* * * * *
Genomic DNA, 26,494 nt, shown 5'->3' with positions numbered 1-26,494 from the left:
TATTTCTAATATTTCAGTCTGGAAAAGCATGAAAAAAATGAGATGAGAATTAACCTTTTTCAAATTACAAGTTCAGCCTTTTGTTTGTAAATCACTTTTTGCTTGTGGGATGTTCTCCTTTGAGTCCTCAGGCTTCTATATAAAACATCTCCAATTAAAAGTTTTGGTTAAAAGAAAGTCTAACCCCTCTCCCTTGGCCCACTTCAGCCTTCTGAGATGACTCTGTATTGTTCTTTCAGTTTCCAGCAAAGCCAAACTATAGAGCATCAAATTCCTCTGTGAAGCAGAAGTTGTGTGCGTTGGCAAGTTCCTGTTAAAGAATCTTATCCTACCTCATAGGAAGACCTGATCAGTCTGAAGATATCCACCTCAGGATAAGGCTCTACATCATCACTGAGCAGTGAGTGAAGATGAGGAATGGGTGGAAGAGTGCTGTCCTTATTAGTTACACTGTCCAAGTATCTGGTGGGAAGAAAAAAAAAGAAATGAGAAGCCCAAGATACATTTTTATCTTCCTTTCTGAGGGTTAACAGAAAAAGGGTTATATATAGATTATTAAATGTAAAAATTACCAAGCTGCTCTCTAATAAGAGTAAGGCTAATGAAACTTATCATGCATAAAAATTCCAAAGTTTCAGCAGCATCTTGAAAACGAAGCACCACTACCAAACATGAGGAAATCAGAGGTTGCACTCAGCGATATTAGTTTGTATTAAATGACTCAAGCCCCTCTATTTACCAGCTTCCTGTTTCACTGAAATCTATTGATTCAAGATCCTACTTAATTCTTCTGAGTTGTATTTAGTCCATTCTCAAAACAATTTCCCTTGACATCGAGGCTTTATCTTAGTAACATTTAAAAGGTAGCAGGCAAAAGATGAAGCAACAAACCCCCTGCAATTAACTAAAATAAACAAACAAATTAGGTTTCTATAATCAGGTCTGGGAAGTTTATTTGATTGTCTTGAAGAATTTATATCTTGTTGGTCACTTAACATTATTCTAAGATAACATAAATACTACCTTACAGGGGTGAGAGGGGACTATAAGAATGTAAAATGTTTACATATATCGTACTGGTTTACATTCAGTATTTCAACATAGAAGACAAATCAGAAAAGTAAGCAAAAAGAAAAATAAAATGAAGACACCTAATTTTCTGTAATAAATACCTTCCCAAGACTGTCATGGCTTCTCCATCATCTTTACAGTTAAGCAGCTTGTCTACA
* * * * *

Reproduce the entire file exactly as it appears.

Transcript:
Genomic DNA, 26,494 nt, shown 5'->3' with positions numbered 1-26,494 from the left:
TATTTCTAATATTTCAGTCTGGAAAAGCATGAAAAAAATGAGATGAGAATTAACCTTTTTCAAATTACAAGTTCAGCCTTTTGTTTGTAAATCACTTTTTGCTTGTGGGATGTTCTCCTTTGAGTCCTCAGGCTTCTATATAAAACATCTCCAATTAAAAGTTTTGGTTAAAAGAAAGTCTAACCCCTCTCCCTTGGCCCACTTCAGCCTTCTGAGATGACTCTGTATTGTTCTTTCAGTTTCCAGCAAAGCCAAACTATAGAGCATCAAATTCCTCTGTGAAGCAGAAGTTGTGTGCGTTGGCAAGTTCCTGTTAAAGAATCTTATCCTACCTCATAGGAAGACCTGATCAGTCTGAAGATATCCACCTCAGGATAAGGCTCTACATCATCACTGAGCAGTGAGTGAAGATGAGGAATGGGTGGAAGAGTGCTGTCCTTATTAGTTACACTGTCCAAGTATCTGGTGGGAAGAAAAAAAAAGAAATGAGAAGCCCAAGATACATTTTTATCTTCCTTTCTGAGGGTTAACAGAAAAAGGGTTATATATAGATTATTAAATGTAAAAATTACCAAGCTGCTCTCTAATAAGAGTAAGGCTAATGAAACTTATCATGCATAAAAATTCCAAAGTTTCAGCAGCATCTTGAAAACGAAGCACCACTACCAAACATGAGGAAATCAGAGGTTGCACTCAGCGATATTAGTTTGTATTAAATGACTCAAGCCCCTCTATTTACCAGCTTCCTGTTTCACTGAAATCTATTGATTCAAGATCCTACTTAATTCTTCTGAGTTGTATTTAGTCCATTCTCAAAACAATTTCCCTTGACATCGAGGCTTTATCTTAGTAACATTTAAAAGGTAGCAGGCAAAAGATGAAGCAACAAACCCCCTGCAATTAACTAAAATAAACAAACAAATTAGGTTTCTATAATCAGGTCTGGGAAGTTTATTTGATTGTCTTGAAGAATTTATATCTTGTTGGTCACTTAACATTATTCTAAGATAACATAAATACTACCTTACAGGGGTGAGAGGGGACTATAAGAATGTAAAATGTTTACATATATCGTACTGGTTTACATTCAGTATTTCAACATAGAAGACAAATCAGAAAAGTAAGCAAAAAGAAAAATAAAATGAAGACACCTAATTTTCTGTAATAAATACCTTCCCAAGACTGTCATGGCTTCTCCATCATCTTTACAGTTAAGCAGCTTGTCTACA